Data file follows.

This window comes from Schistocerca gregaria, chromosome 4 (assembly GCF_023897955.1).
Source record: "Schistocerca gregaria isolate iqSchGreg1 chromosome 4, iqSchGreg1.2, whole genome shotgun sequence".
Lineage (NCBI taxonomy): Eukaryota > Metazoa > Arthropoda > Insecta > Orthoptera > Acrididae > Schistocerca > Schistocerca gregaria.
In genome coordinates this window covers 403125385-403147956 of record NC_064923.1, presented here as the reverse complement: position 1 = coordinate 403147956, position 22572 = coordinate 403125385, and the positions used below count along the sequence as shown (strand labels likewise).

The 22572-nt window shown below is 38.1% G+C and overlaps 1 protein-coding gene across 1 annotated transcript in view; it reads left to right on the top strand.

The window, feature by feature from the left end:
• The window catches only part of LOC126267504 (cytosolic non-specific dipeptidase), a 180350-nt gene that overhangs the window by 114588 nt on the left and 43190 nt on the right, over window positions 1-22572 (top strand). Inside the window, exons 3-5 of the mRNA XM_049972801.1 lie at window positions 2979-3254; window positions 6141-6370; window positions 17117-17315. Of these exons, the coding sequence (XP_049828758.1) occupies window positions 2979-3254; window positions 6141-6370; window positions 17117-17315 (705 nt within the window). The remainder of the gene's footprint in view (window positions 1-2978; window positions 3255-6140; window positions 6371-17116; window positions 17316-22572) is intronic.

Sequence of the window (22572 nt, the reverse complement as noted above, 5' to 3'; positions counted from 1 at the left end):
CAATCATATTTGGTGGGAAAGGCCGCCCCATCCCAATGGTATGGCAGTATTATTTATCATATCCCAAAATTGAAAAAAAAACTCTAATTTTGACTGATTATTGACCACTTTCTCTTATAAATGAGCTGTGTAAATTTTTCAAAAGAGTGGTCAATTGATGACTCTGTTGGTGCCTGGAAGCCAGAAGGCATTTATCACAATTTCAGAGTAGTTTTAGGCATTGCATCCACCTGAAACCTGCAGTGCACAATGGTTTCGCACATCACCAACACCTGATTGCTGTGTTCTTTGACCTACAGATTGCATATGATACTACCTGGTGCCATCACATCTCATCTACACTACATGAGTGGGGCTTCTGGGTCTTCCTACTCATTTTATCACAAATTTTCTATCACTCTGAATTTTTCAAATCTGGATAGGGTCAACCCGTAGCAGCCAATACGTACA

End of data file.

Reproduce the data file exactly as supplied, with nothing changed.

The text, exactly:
This window comes from Schistocerca gregaria, chromosome 4 (assembly GCF_023897955.1).
Source record: "Schistocerca gregaria isolate iqSchGreg1 chromosome 4, iqSchGreg1.2, whole genome shotgun sequence".
Lineage (NCBI taxonomy): Eukaryota > Metazoa > Arthropoda > Insecta > Orthoptera > Acrididae > Schistocerca > Schistocerca gregaria.
In genome coordinates this window covers 403125385-403147956 of record NC_064923.1, presented here as the reverse complement: position 1 = coordinate 403147956, position 22572 = coordinate 403125385, and the positions used below count along the sequence as shown (strand labels likewise).

The 22572-nt window shown below is 38.1% G+C and overlaps 1 protein-coding gene across 1 annotated transcript in view; it reads left to right on the top strand.

The window, feature by feature from the left end:
• The window catches only part of LOC126267504 (cytosolic non-specific dipeptidase), a 180350-nt gene that overhangs the window by 114588 nt on the left and 43190 nt on the right, over window positions 1-22572 (top strand). Inside the window, exons 3-5 of the mRNA XM_049972801.1 lie at window positions 2979-3254; window positions 6141-6370; window positions 17117-17315. Of these exons, the coding sequence (XP_049828758.1) occupies window positions 2979-3254; window positions 6141-6370; window positions 17117-17315 (705 nt within the window). The remainder of the gene's footprint in view (window positions 1-2978; window positions 3255-6140; window positions 6371-17116; window positions 17316-22572) is intronic.

Sequence of the window (22572 nt, the reverse complement as noted above, 5' to 3'; positions counted from 1 at the left end):
CAATCATATTTGGTGGGAAAGGCCGCCCCATCCCAATGGTATGGCAGTATTATTTATCATATCCCAAAATTGAAAAAAAAACTCTAATTTTGACTGATTATTGACCACTTTCTCTTATAAATGAGCTGTGTAAATTTTTCAAAAGAGTGGTCAATTGATGACTCTGTTGGTGCCTGGAAGCCAGAAGGCATTTATCACAATTTCAGAGTAGTTTTAGGCATTGCATCCACCTGAAACCTGCAGTGCACAATGGTTTCGCACATCACCAACACCTGATTGCTGTGTTCTTTGACCTACAGATTGCATATGATACTACCTGGTGCCATCACATCTCATCTACACTACATGAGTGGGGCTTCTGGGTCTTCCTACTCATTTTATCACAAATTTTCTATCACTCTGAATTTTTCAAATCTGGATAGGGTCAACCCGTAGCAGCCAATACGTACA